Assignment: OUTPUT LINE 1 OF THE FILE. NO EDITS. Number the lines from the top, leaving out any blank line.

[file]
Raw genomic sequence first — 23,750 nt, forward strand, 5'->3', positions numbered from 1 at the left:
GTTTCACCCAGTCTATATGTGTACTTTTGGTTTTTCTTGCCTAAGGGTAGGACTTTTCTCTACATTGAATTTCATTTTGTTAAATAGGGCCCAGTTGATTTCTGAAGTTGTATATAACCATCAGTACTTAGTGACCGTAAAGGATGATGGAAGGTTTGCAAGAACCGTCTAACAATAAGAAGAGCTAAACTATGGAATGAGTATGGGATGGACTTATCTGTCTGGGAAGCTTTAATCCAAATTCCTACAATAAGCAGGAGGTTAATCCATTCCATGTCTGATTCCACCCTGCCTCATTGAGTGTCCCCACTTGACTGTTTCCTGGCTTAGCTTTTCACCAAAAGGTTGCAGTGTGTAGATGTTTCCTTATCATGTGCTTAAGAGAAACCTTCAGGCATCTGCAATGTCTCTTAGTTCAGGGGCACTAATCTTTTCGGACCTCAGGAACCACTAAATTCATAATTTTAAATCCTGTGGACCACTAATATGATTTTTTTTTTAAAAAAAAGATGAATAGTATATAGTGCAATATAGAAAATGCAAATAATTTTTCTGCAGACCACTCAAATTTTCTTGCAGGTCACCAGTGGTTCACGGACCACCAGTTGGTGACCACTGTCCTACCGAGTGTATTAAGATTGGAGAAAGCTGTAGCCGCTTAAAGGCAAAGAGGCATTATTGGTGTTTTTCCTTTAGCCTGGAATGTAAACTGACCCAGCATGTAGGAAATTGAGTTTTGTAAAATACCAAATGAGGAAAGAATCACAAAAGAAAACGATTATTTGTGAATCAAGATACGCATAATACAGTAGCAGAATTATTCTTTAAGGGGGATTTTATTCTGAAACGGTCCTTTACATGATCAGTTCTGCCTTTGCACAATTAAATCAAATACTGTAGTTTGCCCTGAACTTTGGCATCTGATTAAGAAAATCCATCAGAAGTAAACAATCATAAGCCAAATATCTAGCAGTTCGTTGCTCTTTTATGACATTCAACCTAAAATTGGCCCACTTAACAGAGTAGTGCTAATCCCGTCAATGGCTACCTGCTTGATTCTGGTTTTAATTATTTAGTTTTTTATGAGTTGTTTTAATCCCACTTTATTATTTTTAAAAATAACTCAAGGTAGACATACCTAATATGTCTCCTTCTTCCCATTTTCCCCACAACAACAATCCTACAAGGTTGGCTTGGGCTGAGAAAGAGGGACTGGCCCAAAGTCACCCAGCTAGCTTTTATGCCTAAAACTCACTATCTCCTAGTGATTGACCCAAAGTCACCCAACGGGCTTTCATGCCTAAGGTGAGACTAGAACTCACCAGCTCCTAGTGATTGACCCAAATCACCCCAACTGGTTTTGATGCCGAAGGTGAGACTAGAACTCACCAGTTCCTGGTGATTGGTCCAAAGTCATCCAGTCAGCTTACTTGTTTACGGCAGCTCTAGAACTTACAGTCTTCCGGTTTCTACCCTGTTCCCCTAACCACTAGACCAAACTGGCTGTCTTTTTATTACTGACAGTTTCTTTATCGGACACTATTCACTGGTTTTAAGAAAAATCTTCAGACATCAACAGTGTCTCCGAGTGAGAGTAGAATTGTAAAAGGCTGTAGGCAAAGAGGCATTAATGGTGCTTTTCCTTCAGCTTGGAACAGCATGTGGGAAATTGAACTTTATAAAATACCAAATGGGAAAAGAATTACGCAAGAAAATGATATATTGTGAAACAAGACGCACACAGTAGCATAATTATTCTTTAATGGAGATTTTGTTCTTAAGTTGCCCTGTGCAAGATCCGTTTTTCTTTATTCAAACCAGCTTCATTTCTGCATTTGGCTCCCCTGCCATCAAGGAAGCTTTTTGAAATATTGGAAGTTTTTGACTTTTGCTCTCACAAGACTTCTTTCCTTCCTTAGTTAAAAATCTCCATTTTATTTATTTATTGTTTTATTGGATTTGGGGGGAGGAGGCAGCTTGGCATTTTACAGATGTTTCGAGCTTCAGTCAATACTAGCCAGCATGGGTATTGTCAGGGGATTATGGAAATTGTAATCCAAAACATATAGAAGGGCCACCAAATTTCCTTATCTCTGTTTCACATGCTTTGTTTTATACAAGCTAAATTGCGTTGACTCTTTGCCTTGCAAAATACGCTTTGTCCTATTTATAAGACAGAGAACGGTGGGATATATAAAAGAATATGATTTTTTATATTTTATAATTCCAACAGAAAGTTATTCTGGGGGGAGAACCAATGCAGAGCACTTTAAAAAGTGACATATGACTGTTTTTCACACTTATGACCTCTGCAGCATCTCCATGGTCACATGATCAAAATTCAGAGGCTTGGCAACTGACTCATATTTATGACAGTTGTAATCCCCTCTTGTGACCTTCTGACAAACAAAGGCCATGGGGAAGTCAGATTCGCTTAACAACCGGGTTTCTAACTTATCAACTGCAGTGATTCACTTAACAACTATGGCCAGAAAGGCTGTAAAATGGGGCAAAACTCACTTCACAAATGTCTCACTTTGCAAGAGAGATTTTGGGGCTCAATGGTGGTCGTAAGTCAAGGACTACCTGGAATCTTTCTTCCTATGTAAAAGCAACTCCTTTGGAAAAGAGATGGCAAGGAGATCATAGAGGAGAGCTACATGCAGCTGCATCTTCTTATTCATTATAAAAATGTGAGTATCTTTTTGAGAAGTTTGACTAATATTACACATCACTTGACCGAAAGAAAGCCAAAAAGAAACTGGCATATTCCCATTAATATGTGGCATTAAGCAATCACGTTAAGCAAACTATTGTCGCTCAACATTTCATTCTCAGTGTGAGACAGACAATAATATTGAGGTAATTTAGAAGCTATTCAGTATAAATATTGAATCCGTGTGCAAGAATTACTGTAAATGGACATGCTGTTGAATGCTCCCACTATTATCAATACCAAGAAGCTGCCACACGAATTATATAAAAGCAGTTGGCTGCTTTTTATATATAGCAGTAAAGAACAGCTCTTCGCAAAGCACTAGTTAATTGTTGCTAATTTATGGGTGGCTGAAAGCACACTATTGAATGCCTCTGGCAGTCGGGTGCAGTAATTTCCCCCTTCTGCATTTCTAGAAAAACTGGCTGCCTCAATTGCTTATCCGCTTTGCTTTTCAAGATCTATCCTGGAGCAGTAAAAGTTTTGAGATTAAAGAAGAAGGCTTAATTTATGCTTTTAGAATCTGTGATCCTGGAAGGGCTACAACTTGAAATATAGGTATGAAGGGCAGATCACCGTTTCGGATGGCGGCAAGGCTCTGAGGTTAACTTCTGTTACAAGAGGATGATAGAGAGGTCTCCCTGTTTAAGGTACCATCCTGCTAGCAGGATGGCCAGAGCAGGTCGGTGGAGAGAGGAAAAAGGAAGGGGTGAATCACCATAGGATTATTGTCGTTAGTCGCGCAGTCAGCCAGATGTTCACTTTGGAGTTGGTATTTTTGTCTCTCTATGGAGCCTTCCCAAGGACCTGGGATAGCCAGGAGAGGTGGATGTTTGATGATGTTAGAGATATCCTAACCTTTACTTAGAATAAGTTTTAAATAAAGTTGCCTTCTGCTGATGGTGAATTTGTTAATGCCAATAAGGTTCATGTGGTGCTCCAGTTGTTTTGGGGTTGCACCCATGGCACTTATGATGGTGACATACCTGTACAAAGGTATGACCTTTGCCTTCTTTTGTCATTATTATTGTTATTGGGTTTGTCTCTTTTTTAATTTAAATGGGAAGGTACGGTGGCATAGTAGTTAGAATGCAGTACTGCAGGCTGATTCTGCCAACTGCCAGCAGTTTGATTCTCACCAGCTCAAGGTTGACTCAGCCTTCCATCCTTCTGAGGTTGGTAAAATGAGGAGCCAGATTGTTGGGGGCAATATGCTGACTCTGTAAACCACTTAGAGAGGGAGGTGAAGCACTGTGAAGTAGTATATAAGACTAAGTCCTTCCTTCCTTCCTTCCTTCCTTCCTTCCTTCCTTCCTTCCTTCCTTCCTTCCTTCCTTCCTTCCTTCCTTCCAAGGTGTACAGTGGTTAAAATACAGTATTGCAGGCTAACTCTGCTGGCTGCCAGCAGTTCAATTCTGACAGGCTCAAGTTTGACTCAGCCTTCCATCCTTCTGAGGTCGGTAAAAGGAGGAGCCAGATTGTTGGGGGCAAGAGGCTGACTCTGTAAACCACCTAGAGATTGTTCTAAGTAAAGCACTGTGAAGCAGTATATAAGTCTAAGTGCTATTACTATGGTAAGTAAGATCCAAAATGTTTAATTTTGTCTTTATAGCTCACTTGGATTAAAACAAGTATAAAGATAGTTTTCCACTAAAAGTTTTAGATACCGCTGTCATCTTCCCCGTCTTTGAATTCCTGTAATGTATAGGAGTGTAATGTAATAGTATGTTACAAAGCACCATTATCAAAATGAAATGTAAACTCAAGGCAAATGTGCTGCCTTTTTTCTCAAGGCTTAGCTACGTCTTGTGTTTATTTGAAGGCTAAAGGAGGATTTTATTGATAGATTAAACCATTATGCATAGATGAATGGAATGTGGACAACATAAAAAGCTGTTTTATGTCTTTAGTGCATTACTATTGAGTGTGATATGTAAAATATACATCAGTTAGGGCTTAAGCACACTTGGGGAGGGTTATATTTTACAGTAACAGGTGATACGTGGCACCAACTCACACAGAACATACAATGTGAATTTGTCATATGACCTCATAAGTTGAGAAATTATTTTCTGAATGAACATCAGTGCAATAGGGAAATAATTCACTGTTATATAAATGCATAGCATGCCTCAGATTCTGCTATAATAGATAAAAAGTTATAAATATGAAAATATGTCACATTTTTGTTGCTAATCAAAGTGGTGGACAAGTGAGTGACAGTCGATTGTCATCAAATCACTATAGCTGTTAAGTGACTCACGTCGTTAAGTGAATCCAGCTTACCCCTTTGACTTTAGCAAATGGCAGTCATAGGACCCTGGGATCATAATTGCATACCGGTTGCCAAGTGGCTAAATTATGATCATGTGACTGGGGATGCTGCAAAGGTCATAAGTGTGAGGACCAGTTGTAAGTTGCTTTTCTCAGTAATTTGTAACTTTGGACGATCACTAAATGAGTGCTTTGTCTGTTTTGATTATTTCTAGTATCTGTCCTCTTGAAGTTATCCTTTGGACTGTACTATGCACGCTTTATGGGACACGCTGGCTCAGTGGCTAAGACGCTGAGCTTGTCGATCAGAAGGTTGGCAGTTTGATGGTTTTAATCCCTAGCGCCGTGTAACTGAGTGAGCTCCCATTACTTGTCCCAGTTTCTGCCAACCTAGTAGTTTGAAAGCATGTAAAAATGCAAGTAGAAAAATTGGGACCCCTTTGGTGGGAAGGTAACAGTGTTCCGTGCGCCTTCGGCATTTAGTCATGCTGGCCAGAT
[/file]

Raw genomic sequence first — 23,750 nt, forward strand, 5'->3', positions numbered from 1 at the left: